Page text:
Women’s pension savings have fallen woefully behind men’s pension pots in terms of size. So how can women prepare themselves for a financially comfortable retirement?
The gender pay gap has made headlines across the world: women everywhere from Australia to Denmark to the UK have demanded equal pay for equal work and employers are finally sitting up and taking notice.
But while the pay divide may be shrinking, a ‘hidden’ gap is emerging, often as a result of women’s lower salaries. This is the pension gap.
According to the Office for National Statistics (ONS), the average pension pot for a woman in England and Wales, aged 55 to 64, is £141,600. This sounds like a healthy sum, until two other statistics are taken into account: the fact that the average male pension pot for someone the same age is £237,100, and the fact that women are still expected to live longer than men.
In July, research from Fidelity International found women’s pension savings were, on average, almost 11 per cent lower than those of men.
Years of lower salaries, having time out of the office for children and not being able to catch up on missed workplace pension savings has left women with the prospect of having to live for far longer on a far smaller pension pot.
Helen Morrissey, pension specialist at Royal London, comments: “There are several reasons why women’s retirement incomes are less than men’s. These include time spent out of the workforce caring for children and other family members, as well as an increased likelihood to work part time.
“This means women are likely to contribute less to their pensions and also take breaks from making contributions. Over time this can make a significant difference to the amount of money saved for retirement.”
Old savings habits
Moreover, the Fidelity research suggested women tend to be far more cautious about their pension savings than men, meaning they tend not to take the sort of investment risk required when they are younger that will help boost long-term returns in the equity market.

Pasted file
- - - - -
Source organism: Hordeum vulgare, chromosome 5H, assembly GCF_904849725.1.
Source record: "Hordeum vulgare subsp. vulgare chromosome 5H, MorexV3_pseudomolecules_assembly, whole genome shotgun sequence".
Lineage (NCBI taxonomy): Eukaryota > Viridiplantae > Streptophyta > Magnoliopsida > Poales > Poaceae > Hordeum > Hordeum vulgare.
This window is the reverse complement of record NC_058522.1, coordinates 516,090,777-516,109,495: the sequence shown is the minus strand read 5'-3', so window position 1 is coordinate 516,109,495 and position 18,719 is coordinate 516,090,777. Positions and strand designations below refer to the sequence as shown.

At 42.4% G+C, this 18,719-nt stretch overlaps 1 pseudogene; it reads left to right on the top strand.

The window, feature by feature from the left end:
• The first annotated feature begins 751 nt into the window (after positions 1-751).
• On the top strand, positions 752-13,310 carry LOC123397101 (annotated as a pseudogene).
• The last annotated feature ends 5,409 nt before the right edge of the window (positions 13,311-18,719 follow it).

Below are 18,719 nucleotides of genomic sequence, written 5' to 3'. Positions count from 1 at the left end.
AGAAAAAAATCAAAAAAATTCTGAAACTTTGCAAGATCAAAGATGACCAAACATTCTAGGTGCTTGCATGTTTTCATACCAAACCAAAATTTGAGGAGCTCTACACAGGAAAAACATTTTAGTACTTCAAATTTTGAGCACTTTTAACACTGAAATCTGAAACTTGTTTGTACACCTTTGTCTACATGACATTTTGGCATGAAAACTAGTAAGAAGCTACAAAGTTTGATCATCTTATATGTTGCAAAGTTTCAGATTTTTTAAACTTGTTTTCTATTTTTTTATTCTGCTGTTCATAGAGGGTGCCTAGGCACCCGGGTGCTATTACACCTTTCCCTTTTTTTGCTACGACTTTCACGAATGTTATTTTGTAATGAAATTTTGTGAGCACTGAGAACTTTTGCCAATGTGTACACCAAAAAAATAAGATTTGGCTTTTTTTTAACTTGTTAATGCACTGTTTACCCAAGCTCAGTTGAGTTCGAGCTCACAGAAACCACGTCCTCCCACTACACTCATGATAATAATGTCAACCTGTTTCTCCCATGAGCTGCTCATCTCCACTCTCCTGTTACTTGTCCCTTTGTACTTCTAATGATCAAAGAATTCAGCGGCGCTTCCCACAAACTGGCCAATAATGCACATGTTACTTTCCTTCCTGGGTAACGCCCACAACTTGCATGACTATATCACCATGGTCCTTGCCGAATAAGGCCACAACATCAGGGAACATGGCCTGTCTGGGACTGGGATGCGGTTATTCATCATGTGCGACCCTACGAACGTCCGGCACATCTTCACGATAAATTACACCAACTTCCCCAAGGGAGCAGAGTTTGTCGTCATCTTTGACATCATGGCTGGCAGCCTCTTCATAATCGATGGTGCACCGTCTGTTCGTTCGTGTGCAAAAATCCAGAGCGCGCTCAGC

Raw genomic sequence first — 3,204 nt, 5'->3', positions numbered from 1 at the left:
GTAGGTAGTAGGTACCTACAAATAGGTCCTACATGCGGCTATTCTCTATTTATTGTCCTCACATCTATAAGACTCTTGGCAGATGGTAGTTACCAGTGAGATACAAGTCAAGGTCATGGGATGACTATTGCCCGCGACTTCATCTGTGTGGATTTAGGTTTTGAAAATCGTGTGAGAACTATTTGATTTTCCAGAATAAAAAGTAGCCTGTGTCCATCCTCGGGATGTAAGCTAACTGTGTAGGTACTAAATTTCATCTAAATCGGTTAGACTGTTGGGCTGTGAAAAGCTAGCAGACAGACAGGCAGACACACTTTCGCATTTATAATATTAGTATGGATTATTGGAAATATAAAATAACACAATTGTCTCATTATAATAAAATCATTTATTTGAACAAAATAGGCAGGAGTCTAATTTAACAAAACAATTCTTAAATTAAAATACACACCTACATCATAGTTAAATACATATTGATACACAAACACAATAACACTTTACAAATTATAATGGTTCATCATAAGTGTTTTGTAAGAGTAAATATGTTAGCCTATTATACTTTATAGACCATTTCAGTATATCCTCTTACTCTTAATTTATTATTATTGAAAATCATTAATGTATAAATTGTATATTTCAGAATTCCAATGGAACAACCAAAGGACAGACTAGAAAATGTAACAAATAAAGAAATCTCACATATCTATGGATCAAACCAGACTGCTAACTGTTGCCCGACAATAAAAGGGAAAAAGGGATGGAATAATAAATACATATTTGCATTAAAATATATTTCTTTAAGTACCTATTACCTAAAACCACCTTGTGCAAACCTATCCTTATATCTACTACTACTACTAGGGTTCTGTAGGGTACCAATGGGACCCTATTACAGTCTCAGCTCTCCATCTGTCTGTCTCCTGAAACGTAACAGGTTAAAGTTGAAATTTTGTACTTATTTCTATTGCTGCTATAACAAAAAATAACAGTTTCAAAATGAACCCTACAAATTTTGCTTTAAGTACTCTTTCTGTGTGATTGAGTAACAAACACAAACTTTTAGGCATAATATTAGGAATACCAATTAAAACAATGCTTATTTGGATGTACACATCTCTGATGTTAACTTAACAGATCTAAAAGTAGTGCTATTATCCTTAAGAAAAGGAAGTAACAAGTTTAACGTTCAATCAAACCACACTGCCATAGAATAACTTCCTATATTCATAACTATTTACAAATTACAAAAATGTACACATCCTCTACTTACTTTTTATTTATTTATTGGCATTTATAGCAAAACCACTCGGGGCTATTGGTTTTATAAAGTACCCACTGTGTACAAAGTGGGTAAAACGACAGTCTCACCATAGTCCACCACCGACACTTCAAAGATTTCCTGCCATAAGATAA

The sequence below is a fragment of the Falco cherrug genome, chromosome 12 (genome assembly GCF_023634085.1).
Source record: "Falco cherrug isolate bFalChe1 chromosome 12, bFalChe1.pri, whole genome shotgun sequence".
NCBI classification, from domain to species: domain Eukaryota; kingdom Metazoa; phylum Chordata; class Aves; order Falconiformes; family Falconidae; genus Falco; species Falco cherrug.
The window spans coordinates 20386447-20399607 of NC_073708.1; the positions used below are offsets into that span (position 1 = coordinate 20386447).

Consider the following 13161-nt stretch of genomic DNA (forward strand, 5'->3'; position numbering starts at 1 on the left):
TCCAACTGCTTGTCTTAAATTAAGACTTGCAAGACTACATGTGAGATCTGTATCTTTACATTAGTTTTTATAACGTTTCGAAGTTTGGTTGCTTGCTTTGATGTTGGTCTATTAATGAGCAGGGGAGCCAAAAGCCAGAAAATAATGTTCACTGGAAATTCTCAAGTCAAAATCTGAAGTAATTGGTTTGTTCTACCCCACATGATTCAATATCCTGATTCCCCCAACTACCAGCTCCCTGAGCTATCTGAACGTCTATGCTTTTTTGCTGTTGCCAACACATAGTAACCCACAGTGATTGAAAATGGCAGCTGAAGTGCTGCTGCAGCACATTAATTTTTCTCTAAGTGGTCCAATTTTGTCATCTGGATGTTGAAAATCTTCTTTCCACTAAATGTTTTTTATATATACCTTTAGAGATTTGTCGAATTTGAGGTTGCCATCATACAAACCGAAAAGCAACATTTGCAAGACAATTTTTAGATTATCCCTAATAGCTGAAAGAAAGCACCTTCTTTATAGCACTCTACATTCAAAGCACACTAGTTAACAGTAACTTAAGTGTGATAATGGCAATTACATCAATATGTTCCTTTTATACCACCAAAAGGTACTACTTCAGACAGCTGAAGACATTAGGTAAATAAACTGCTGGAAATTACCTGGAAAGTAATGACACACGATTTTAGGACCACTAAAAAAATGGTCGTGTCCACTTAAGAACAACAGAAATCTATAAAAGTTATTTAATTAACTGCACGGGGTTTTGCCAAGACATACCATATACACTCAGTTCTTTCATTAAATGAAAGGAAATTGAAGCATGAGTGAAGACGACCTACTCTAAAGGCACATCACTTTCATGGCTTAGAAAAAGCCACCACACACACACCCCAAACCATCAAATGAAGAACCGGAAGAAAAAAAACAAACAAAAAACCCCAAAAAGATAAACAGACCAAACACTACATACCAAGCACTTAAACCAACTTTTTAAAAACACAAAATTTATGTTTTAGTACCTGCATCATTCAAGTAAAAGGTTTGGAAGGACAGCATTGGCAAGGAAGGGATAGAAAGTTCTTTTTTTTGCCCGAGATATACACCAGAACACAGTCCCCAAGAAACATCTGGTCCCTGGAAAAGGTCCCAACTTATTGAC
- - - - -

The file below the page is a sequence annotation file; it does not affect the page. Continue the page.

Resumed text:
One only needs to look at the returns on cash, especially since the financial crisis and the continual erosion of the bank base rate to 0.5 per cent in March 2009 – where it stayed until it ticked up in August this year to 0.75 per cent.
Women are not saving enough and they are not investing that money, so are missing out on higher returns over the long term. — Laura Suter, AJ Bell
Online savings calculators show that, based on the Consumer Price Index, if a person had invested £1,000 in cash in 2010 in the average UK cash Isa, by the end of December 2017, they would now have £842.36.
However, if someone had invested £1,000 in a FTSE 100 tracker, from 2010 to the end of 2017, they would have received £1,111.65.
Being too cautious is one old habit that women need to break if they are to help their pots grow. As Laura Suter, personal finance analyst at AJ Bell, says: “Women are not saving enough and they are not investing that money, so are missing out on higher returns over the long term.
“This leads to considerably smaller pension pots for women when they come to retire.”
Relying on the spouse
Ms Suter also warns against a tendency to rely on one’s spouse – another old habit that needs to be relegated to the scrap heap.
“The previous assumption that women can just rely on their husband’s pension income doesn’t always work in practice, as 76 per cent of women over the age of 60 are either single, widowed or divorced when they die”, she adds, citing recent figures from the Pensions Policy Institute.